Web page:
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The tragic fall of Troy, the passionate love of two great leaders, the urgent pull of destiny: all unfold as part of Berlioz’s visionary masterpiece—French grand opera's answer to Wagner's Ring.
Former Music Director Donald Runnicles, who masterfully conducted the Ring cycle in 2011, returns to lead this intensely lyrical, colorfully orchestrated, viscerally exciting score. David McVicar’s visually striking new production, “a major event” (The Guardian, London), moves the action to the mid-19th century. The world-class cast stars, as the ill-fated lovers Dido and Aeneas, the “vocally sumptuous and alluring” Susan Graham and Bryan Hymel, who gives “an impassioned and confident performance of a heroic role” (The New York Times). The “musically intelligent and vocally splendid” Anna Caterina Antonacci (The New York Times) alternates with Michaela Martens to take on the dramatic role of the prophetess Cassandra.
Music and Libretto by Hector Berlioz
Sung in French with English supertitles
June 7, 12, 16, 20, 25 July 1
1 June 7, 16, 25, July 1 2 June 12, 20 * San Francisco Opera Debut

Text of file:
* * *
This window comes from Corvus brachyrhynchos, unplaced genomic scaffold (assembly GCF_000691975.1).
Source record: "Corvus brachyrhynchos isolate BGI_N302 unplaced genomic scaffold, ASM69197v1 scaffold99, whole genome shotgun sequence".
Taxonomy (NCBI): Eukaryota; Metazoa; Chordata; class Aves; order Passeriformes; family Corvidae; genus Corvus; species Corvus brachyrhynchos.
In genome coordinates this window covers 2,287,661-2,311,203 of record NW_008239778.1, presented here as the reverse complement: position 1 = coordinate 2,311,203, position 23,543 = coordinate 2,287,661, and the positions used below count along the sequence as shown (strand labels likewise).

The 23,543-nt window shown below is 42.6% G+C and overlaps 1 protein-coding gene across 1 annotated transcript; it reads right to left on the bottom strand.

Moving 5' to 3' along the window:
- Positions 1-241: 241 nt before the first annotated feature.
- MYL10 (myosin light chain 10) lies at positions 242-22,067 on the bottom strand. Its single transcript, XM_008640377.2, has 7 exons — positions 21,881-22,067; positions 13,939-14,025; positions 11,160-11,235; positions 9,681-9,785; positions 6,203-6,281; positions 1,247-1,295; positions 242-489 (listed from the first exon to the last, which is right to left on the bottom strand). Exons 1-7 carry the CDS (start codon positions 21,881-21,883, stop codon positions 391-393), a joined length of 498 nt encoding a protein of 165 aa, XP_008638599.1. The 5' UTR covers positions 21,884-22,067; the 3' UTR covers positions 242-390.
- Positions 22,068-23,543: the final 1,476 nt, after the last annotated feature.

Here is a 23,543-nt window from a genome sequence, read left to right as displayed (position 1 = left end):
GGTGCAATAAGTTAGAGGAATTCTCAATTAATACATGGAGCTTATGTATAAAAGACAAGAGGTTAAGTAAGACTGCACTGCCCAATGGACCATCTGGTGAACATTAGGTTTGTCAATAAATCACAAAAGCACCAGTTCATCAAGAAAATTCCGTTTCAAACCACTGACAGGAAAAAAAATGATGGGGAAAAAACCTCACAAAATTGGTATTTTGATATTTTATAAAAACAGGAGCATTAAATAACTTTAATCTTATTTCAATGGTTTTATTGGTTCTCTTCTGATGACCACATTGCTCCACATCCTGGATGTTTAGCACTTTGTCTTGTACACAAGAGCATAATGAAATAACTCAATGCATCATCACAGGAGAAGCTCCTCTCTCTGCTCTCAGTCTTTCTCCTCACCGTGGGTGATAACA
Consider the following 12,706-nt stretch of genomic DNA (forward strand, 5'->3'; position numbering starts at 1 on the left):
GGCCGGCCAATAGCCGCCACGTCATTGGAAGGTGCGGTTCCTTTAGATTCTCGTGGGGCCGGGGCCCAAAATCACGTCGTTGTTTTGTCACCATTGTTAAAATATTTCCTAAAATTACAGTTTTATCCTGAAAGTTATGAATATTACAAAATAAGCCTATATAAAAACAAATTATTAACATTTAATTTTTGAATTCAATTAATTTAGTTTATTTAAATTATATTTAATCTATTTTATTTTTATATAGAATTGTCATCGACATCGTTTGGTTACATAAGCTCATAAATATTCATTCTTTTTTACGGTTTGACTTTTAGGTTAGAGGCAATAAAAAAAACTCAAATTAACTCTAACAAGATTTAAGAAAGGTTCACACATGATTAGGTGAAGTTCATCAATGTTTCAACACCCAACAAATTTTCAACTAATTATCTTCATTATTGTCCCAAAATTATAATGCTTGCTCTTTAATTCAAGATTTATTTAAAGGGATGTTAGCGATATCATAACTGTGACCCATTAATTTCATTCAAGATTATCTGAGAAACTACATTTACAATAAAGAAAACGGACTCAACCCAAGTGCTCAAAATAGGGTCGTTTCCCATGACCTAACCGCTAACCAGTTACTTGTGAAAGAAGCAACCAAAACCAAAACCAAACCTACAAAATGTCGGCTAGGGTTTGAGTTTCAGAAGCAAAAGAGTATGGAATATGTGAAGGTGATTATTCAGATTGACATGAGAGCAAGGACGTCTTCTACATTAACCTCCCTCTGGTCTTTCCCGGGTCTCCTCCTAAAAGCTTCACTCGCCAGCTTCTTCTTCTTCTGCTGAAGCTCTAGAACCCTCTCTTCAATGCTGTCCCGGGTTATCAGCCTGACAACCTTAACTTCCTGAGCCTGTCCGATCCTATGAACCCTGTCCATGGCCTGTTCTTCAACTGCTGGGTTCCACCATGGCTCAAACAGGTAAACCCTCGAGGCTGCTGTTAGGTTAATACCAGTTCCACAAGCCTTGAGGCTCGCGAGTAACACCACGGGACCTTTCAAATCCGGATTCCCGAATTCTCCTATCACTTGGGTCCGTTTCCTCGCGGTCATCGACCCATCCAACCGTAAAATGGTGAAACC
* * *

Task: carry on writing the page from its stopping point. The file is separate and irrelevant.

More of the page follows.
Co-production with Royal Opera, Covent Garden; Milan's Teatro alla Scala and the Vienna State Opera.
Previous performances of The Trojans can be found in our Archive.
After ten years of siege, the Greeks have departed from Troy, leaving behind a giant wooden horse as an offering to Pallas Athena.
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The Trojans (Les Troyens) fulfilled the dream of a four-year-old boy, Hector Berlioz. When his father read his precocious son Virgil’s Aeneid, the boy was so moved at Dido’s death that “I was seized with nervous shuddering and ran off to give myself up to Virgilian grief.”
“For the last three years I have been tormented by the idea of a vast opera,” wrote Hector Berlioz at the end of the first edition of his Memoirs, in 1854. This oblique reference to the still-to-be-written The Trojans suggests that the composer, then just 50 years old, intuited the difficulties awaiting him. “I am resisting the temptation, and trust I shall continue to resist it to the end.”
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